I quickly learned that trying to understand every line of the code is a silly goal, as much as I may want to. Instead, I’m trying to get a broader picture of what the programs do. It’s really neat to have my knowledge about different subjects converge so completely. Multi-dimensional arrays, which I have previously only used to program games of Sudoku and tic-tac-toe, are now being used to represent the entire globe. Electric potential, a property I last studied in the circuitry unit of high school physics, somehow impacts atmospheric chemistry. The polar regions, which I was previously fascinated with mainly for their wildlife, also present interesting mathematical boundary cases for a climate model.

It’s also interesting to see how the collaborative nature of CESM, written by many different authors and designed for many different purposes, impacts its code. Some of the modules have nearly a thousand lines of code, and some have only a few dozen – it all depends on the programming style of the various authors. The commenting ranges from extensive to nonexistent. Every now and then one of the files will be written in an older version of Fortran, where EVERYTHING IS IN UPPER CASE.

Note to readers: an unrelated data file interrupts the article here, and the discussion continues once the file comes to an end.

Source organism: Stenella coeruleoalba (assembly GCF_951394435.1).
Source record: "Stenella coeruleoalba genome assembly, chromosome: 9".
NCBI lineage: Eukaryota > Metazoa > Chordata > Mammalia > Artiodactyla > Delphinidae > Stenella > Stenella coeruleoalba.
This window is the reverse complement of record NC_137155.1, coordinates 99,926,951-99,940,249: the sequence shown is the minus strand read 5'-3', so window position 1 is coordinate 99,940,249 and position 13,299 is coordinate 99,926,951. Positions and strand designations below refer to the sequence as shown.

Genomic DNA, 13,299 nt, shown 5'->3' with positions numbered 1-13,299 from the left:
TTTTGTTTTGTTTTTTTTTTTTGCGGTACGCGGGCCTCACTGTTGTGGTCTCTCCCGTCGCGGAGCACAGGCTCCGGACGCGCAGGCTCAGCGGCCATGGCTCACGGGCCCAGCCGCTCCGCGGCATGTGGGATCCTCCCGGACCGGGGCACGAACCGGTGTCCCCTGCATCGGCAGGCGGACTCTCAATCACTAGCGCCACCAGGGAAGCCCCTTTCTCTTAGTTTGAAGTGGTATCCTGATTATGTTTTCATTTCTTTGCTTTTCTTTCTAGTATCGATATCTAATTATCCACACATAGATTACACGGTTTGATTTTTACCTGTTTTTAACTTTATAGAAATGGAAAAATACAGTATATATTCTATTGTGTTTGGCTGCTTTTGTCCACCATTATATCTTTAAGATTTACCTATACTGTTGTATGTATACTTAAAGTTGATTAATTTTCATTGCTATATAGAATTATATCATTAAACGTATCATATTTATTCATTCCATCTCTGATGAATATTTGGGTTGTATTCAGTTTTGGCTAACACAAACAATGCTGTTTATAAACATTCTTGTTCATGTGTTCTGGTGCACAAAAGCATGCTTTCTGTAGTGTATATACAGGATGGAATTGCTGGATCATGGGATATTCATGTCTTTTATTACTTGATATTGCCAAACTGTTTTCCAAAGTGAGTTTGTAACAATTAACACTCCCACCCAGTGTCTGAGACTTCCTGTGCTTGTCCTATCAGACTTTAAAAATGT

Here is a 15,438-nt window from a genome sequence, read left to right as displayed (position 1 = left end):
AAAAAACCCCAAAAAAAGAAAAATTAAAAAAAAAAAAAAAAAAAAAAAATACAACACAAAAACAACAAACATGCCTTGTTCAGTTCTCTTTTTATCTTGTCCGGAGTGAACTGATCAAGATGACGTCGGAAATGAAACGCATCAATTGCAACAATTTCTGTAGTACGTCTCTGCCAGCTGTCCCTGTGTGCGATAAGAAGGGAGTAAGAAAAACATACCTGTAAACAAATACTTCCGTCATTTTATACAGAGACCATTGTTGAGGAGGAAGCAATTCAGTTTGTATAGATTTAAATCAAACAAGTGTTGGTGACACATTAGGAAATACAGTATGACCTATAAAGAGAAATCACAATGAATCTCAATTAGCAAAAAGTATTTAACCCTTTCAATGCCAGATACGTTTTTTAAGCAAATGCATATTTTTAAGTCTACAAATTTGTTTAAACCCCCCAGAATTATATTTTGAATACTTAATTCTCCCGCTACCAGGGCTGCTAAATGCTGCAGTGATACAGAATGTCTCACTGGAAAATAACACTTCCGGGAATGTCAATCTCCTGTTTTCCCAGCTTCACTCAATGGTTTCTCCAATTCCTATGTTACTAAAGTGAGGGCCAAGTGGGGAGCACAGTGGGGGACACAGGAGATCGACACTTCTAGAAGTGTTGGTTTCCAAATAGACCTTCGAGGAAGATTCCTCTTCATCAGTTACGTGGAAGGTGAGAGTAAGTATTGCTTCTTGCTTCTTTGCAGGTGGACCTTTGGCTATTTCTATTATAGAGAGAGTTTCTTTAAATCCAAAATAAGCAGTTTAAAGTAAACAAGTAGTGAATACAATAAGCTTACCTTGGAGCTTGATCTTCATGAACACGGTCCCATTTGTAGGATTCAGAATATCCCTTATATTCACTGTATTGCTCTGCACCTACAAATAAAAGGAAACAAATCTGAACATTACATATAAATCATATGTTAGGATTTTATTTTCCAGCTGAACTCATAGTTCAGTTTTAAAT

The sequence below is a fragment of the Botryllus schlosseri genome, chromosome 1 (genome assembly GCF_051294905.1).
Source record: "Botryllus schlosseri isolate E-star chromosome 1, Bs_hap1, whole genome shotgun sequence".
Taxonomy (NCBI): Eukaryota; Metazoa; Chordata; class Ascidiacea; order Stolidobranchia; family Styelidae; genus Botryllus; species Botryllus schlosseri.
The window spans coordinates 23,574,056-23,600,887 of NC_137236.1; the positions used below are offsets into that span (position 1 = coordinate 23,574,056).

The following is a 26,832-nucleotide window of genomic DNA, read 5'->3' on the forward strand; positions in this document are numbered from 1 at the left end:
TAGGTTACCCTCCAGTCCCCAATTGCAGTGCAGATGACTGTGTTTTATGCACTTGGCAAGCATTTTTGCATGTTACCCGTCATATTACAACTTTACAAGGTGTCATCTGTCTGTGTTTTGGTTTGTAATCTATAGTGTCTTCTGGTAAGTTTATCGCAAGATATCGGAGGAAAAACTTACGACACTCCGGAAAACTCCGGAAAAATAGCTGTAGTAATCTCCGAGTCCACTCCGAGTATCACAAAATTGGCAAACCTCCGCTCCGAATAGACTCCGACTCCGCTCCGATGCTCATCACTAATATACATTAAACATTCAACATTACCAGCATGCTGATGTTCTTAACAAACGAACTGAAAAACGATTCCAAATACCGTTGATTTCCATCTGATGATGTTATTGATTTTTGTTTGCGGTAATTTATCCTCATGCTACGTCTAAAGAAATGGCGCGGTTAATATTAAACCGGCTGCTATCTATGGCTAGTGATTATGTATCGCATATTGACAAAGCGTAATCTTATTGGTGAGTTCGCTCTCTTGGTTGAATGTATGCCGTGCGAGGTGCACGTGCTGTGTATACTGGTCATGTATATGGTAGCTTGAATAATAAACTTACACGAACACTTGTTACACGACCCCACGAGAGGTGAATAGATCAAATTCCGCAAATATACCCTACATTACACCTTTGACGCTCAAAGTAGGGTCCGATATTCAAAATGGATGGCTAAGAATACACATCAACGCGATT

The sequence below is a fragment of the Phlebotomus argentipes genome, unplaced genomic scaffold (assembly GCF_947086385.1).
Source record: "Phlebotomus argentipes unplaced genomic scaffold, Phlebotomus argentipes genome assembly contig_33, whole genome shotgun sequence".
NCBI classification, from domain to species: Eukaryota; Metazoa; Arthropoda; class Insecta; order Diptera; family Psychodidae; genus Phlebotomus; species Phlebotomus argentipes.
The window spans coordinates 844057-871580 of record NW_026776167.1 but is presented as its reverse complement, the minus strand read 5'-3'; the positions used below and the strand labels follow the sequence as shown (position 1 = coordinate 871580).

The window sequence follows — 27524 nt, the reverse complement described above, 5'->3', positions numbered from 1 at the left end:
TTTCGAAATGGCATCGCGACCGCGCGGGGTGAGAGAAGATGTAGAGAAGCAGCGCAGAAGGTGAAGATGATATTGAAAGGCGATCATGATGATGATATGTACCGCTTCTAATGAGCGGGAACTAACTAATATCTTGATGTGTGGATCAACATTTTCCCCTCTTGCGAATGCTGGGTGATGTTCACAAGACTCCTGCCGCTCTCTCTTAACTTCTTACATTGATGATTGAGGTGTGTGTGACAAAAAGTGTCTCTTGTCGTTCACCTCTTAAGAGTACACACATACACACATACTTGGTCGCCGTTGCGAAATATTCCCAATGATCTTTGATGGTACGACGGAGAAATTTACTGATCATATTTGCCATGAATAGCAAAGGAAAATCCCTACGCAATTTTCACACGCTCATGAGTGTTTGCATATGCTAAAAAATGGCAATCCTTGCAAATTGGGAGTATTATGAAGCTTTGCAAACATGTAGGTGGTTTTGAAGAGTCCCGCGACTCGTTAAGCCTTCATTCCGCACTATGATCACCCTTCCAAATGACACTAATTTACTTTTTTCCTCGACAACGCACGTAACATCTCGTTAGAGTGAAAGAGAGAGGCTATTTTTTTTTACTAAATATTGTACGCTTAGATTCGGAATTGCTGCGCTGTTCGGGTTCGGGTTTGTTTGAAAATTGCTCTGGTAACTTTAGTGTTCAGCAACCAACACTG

I am bewildered by most of the variable names. They seem to be collections of abbreviations I’m not familiar with. Some examples are “mxsedfac”, “lndmaxjovrdmdni”, “fxdd”, and “vsc_knm_atm”.